The fourth film depicts a family conference led by a social worker at which the complex dynamics of the family of a dying woman are explored.

In the final film two professionals, a paediatric nurse and a social worker, talk about their experience of speaking to children about their own and family members’ serious illness.

For each film three key learning points arer highlighted.

Film 1 – What is palliative care

  • PC is holistic care for people with life limiting conditions, including children.
  • There are four pillars of PC – pain relief and symptom control, emotional care, social care, spiritual care.
  • The message is that ‘there is always something we can do

  Filming ‘Film Two’ of the PCW series

Film 2 –  Assessment

  • To show how listening to your patients will almost always give you all the information you need.
  • To understand what Total Pain is – the physical, psychological, social and spiritual burden of incurable illness.
  • To show how to use Assessment Tools I & 2 from the Palliative Care Toolkit.


Film 3 – Managing pain and using morphine

  • Assessment and reassessment of a patient’s pain is essential.
  • Morphine is the drug of choice for severe pain in palliative care.
  • When it is used properly for pain relief in palliative care morphine is a safe and effective drug; it does not cause addiction.


Film 4 – A family conference

  • Everyone needs to be heard. Listening is essential.
  • Respect differences, but find common ground
  • Enable family to realise death is inevitable.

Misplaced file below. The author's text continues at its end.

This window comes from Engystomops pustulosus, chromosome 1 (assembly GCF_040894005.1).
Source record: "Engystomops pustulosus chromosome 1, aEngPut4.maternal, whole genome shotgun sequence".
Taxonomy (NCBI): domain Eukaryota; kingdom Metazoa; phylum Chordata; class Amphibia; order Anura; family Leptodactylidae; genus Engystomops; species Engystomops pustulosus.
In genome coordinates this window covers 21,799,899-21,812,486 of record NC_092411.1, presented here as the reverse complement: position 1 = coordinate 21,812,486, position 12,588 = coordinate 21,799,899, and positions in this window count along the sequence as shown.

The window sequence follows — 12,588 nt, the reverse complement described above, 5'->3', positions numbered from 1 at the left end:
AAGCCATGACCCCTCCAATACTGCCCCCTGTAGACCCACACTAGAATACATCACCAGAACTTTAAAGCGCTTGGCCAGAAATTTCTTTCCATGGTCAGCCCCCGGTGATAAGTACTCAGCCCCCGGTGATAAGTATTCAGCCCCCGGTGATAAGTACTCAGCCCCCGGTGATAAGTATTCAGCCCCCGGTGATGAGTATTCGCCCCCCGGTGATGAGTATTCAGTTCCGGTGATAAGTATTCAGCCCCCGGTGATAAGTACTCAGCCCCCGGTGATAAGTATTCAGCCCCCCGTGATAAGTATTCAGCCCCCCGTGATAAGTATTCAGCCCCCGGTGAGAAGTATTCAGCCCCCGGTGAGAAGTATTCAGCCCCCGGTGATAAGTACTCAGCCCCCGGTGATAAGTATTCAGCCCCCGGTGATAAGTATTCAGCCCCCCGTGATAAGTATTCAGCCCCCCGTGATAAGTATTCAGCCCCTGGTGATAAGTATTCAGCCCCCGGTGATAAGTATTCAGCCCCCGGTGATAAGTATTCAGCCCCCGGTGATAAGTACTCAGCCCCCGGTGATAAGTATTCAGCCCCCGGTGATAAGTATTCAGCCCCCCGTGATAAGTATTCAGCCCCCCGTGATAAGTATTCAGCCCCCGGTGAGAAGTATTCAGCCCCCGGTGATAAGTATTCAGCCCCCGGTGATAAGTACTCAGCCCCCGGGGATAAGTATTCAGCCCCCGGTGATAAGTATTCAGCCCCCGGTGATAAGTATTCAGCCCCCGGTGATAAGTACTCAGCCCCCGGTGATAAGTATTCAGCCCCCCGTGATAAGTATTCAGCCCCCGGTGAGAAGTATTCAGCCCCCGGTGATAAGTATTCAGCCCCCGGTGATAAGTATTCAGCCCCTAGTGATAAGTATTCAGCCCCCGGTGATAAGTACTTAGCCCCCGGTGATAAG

Film 5 – Talking with children

  • Illness always affects the rest of the family.
  • Children have a right to know – so listening and being honest are essential.
  • You can’t protect them from loss and grief – but you can support them.


Ruth commented: “We hope the films will be accessed in many parts of the world so currently English is used throughout. The actors are members of the production group. In part this was a pragmatic decision influenced by the constraints of the pandemic and a tight timescale but also reflected the intended international audience.”

Once the filming was completed the group prepared guidance for teachers / facilitators linked to the Palliative Care Toolkit for resource limited health settings and the accompanying Trainer’s Manual. Ideally a film would be used within protected teaching time –at least one hour for each film was recommended, the film being shown through once and then again, with the teacher / facilitator stopping at certain points for group questions, discussion, group work or role play.

Colleagues from Ghana, Zambia and Tanzania have viewed and some have piloted the film scripts and notes for the teachers / facilitators, praising their relevance and usefulness. Positive feedback also came from Palestinian students of a Masters in Oncology and Palliative Care Nursing programme which used two of the films.

The films and written scripts, with suggested teaching points, are now freely available on the PCW website:

PCW welcomes and encourages feedback.


Cover Photo: Elvis Mtiti sharing one of the films during a training couese in Tanzania